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Do You Know About the Spousal Social Security Benefit?

Dana Larsen
By Dana LarsenJuly 23, 2018

The spousal Social Security benefit is one of the most generous benefits available to retirees, but many people don’t understand how the benefit works or are unaware it exists.

See how the spousal Social Security benefit offers additional financial resources for retirement by allowing you to maximize Social Security.

Are You Eligible for the Spousal Social Security Benefit?

Most financial advisors agree that Americans need some more education around the spousal Social Security benefit. Since you can maximize what you receive from Social Security, it’s worth educating yourself about the benefit.

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The benefit is available to current spouses, widowed spouses and ex-spouses. Current spouses and ex-spouses are eligible for this benefit if the marriage lasted for 10 years and each spouse did not remarry prior to age 60.

For married couples, here are the criteria:

  • The person claiming spousal benefits must be age 62 or older
  • The spouse must be eligible to receive Social Security retirement benefits (you can find out whether you’re eligible at: Benefits.gov)
  • The spouse must have already filed to receive the benefit

It’s important to keep in mind that you are not eligible to receive a spousal benefit until your spouse files for their own benefit first.

You can receive a spousal benefit from an ex-spouse’s social security accrual even if your ex has not yet filed for his or her own benefits, but your ex must be age 62 or older.

Spousal Social Security Benefits

A recent Social Security report found that 2.3 million individuals received at least part of their benefit as a spouse of an entitled worker.

Some of these spouses had benefits of their own but were eligible to receive a higher benefit because the spousal benefit amount was greater than their own benefit.

Here are the benefit offerings:

  1. As a spouse, you can claim a Social Security benefit based off your own earnings, as well as collect the spousal benefit, which can provide up to 50% of the full retirement age (FRA) of your spouse’s Social Security benefit. The Social Security website can help you determine what your FRA, as it depends on your year of birth.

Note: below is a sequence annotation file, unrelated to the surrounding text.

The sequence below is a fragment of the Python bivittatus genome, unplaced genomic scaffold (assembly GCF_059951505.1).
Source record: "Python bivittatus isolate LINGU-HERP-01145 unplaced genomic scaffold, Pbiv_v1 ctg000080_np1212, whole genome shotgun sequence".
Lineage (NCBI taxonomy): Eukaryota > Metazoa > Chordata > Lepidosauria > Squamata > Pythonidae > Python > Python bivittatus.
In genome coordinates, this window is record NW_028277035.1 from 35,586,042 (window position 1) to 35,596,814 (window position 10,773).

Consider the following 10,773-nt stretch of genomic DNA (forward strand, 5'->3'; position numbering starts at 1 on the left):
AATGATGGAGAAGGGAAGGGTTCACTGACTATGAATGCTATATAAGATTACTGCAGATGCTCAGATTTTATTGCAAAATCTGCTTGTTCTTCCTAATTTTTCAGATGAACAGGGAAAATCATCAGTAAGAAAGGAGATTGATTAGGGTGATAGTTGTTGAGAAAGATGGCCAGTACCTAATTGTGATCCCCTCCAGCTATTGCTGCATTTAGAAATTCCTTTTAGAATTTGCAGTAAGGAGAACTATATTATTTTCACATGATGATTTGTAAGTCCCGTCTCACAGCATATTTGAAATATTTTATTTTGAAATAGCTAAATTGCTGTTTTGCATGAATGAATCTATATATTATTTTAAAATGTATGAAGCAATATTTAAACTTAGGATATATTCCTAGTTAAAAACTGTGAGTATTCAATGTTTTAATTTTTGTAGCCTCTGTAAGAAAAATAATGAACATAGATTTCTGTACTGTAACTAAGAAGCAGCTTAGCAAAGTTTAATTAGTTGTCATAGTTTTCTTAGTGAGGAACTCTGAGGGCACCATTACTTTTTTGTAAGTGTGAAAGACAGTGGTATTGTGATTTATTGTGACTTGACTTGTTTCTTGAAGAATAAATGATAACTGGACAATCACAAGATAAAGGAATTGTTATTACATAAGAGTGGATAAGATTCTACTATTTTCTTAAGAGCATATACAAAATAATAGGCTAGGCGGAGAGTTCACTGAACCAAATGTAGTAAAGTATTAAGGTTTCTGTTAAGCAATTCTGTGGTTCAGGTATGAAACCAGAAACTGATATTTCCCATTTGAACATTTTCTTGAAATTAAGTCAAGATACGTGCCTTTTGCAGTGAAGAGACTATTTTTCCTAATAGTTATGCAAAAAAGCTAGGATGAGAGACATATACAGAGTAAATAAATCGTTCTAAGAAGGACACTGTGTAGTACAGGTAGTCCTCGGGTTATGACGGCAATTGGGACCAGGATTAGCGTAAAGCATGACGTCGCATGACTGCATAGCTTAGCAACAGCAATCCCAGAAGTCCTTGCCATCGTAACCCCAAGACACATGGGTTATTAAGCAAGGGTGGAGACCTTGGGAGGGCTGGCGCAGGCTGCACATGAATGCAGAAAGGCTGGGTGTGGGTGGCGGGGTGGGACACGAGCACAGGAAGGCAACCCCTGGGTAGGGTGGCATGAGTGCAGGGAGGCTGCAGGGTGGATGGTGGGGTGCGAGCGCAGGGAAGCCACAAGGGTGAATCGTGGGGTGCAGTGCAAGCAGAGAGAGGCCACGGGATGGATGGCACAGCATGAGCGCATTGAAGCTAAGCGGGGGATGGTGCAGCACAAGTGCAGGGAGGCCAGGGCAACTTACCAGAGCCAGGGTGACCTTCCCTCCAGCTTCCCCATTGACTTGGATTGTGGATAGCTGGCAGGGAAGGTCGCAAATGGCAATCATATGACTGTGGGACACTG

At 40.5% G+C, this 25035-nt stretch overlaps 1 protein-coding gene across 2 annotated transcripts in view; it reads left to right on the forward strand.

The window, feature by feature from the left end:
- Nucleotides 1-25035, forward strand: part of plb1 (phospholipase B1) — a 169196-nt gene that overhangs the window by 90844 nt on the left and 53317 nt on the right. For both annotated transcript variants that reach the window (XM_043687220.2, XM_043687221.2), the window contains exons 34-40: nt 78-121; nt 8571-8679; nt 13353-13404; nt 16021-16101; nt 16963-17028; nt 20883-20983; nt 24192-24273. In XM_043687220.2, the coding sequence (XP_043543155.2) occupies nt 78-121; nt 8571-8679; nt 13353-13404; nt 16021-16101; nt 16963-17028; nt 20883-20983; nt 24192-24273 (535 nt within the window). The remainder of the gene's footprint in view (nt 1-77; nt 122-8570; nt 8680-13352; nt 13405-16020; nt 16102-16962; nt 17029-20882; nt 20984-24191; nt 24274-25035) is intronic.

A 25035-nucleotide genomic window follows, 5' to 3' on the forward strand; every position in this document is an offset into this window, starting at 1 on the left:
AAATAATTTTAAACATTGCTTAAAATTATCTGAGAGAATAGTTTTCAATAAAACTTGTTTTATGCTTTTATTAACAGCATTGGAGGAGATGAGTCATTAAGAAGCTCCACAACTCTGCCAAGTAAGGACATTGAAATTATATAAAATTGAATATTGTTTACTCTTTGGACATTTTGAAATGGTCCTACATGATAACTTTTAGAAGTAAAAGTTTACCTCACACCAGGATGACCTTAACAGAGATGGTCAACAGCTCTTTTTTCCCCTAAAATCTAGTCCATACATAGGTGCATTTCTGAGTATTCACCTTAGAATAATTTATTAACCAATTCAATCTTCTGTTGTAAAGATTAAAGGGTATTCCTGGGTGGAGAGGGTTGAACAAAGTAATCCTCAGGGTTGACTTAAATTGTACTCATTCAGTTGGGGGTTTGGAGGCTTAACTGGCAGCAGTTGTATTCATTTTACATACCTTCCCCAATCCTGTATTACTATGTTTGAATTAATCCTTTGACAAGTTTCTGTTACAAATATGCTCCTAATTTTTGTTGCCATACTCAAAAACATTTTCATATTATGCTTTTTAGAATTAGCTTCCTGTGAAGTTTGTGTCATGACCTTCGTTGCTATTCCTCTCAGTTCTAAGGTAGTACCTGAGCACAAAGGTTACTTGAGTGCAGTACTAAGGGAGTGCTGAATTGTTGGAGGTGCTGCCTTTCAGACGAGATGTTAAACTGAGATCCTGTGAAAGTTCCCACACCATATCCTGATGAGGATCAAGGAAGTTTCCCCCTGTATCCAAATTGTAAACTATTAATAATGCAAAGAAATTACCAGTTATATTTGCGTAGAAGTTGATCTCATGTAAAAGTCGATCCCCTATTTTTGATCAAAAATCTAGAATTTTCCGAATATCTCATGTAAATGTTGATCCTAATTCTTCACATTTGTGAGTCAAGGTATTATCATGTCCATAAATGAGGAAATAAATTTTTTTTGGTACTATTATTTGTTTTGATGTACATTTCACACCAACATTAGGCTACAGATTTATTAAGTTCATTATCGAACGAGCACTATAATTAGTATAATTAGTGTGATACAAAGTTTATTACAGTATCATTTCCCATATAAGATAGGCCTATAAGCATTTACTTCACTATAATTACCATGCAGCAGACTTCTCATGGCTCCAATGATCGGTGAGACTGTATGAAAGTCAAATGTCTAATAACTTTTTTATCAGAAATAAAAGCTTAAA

2. If you file before you reach your own FRA, your spousal benefit will be reduced because you are filing early. Basically, there is more flexibility and a better benefit if you wait until your full retirement age, which ranges from age 65 to age 67.
  3. You are automatically entitled to receive either a benefit based on your own earnings or a spousal benefit based on your spouse’s or ex-spouse’s earnings. Social Security calculates and pays the higher amount.

There are Social Security laws and more specifics based on your birthdate, so it’s important to do your research on when you can claim benefits.

Careful timing allows you more Social Security benefits during retirement years.

Ways to Get the Benefit if You’re Divorced or Widowed

Spousal Social Security benefits are only available if an individual has not remarried.

Unlike married couples, divorcees do not need to wait for former spouses to file for Social Security benefits. If you’re divorced and were married at least 10 years and have been divorced for two years or more, you can file for spousal benefits at age 62, regardless of your spouse’s filing status. Your spouse needs to be age 62 or older, though.

Again, it’s important to remember that filing for spousal benefits before retirement age can result in a reduced monthly amount.

Widows and widowers can begin claiming benefits at age 60 or as early as age 50 – if they have a disability that occurred or started within seven years of their spouse’s death.

Learn more about benefits for your spouse from the Social Security Administration.

Why Timing Affects Your Benefit Amount

Timing is important when claiming the spousal Social Security benefit.

Here are a few things to consider:

  • Married couples may choose to maximize the benefit by having the highest-earning spouse delay collecting the benefit until age 70
  • The extra money can provide excess funds to help with life insurance or other needed income
  • Try to work together with your spouse to make decisions that maximize your spousal and survivor benefit

Careful planning and strategizing can help you find the best way to utilize these types of benefits for more retirement and lifetime income.

For more information or retirement planning help, connect with a financial advisor today to start planning for a successful financial future.

Are you planning on taking advantage of the spousal Social Security benefit? Why or why not? We’d like to hear your thoughts in the comments below.

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Dana Larsen
Dana Larsen
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